The Sports Daily > Days of Y'Orr
Breaking Down Yesterday’s NHL CBA Proposal


The NHL has released the details of their proposal to the NHLPA today. It clears up a few misconceptions of what people were writing/tweeting/saying yesterday and we're going to look at each one piece by piece. 

1. Term:

• Six-year Agreement with mutual option for a seventh year.

2. HRR Accounting:

• Current HRR Accounting subject to mutual clarification of existing interpretations and settlements.

This is a big one right now because no one really know what the Hockey Related Revenue (HRR) are going to be. Are they going to be the same as last season or are they going to be different? That could hold up any accepted deal by the NHLPA, because the 50/50 split is going to come from this. 

3. Applicable Players' Share:

• For each of the six (6) years of the CBA (and any additional one-year option) the Players' Share shall be Fifty (50) percent of Actual HRR.

And that's where a definition of what the HRR is going to consist of would help. No one truly knows what the proposed HRR will be compared to what it was in the last CBA. A 7% paycut (the players were receiving 57% of HRR in the last CBA) may not sound like much, but if HRR is lower than it was in the last CBA then the players could be taking a larger paycut. 

Whatever happens, the owners are going to get an increase in revenue. They were only getting 43% of the cut, so a 7% increase on any number is going to be a win for them. The rich get richer, ya know? 

6. System Changes:

• Entry Level System commitment will be limited to two (2) years (covering two full seasons) for all Players who sign their first SPC between the ages of 18 and 24 (i.e., where the first year of the SPC only covers a partial season, SPC must be for three (3) years).

• Maintenance of existing Salary Arbitration System subject to: (i) total mutuality of rights with regard to election as between Player and Club, and (ii) eligibility for election moved to five years of professional experience (from the current four years).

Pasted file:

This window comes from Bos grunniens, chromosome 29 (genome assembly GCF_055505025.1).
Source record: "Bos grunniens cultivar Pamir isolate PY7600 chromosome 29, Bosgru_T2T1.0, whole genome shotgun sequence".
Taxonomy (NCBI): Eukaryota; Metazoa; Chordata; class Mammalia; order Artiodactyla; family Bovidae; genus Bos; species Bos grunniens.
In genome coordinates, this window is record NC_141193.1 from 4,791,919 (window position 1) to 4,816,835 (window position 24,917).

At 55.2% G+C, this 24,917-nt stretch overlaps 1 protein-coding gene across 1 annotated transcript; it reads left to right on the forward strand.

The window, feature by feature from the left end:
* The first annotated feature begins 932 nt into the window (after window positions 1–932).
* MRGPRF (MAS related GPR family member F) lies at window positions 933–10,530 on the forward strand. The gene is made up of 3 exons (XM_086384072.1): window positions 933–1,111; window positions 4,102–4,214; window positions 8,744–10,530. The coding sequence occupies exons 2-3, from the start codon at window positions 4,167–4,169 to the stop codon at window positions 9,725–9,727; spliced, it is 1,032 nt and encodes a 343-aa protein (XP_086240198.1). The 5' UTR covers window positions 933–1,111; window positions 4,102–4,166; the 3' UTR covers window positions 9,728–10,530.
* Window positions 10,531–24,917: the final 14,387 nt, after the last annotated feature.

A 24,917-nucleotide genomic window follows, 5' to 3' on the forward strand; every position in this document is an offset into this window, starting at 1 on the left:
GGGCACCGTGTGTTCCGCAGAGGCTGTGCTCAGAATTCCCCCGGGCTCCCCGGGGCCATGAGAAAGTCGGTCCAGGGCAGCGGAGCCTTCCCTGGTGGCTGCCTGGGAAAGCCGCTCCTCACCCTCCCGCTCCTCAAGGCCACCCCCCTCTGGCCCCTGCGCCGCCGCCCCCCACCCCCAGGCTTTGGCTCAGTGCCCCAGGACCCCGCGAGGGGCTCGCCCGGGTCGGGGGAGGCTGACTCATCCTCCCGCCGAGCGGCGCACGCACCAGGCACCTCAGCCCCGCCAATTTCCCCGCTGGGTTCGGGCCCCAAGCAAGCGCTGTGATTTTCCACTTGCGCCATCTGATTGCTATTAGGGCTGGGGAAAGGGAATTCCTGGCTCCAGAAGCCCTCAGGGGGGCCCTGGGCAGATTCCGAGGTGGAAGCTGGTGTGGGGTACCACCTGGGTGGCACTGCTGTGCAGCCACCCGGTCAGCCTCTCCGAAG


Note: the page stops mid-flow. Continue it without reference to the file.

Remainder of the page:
• Group 3 UFA eligibility for Players who are 28 or who have eight (8) Accrued Seasons (continues to allow for early UFA eligibility — age 26).

• Maximum contract length of five (5) years.

• Limit on year-to-year salary variability on multi-year SPCs — i.e., maximum increase or decrease in total compensation (salary and bonuses) year-over-year limited to 5% of the value of the first year of the contract. (For example, if a Player earns $10 million in total compensation in Year 1 of his SPC, his compensation (salary and bonuses) cannot increase or decrease by more than $500,000 in any subsequent year of his SPC.)

• Re-Entry waivers will be eliminated, consistent with the Cap Accounting proposal relating to the treatment of Players on NHL SPCs playing in another professional league.

• NHL Clubs who draft European Players obtain four (4) years of exclusive negotiating rights following selection in the Draft. If the four-year period expires, Player will be eligible to enter the League as a Free Agent and will not be subject to re-entering the Draft.

Entry Level contracts will go from 3 years down to 2 years, which is actually pretty good. Yesterday it was said that Entry Level Contracts would move up to 4 years, which didn't make much sense on the players side of things. It also seems that arbitration will remain the same. 

One of the biggest issues about yesterday's proposal was that a player would have to be 28 years old and have 8 years of NHL service. This is clearly wrong as the proposal states 28 years old or 8 years of service, which means the youngest a player could be to hit free agency is 26. Think about that for a minute. A team could have someone like Tyler Seguin until he was at least 26 years old.

Maximum length on contracts is 5 years where now there isn't a cap on the number of years a player could get. This could allow for more parity throughout the league with players changing teams every five years or so and it also limits the amount of ridiculous long-term contracts that have been handed out like candy. 

9. No "Rollback":

• The NHL is not proposing that current SPCs be reduced, re-written or rolled back. Instead, the NHL's proposal retains all current Players' SPCs at their current face value for the duration of their terms, subject to the operation of the escrow mechanism in the same manner as it worked under the expired CBA.

Also a good thing. The players (if they can get an 82-game schedule in starting November 2nd) will get their full pay with no rollback. 

What do you think of the deal?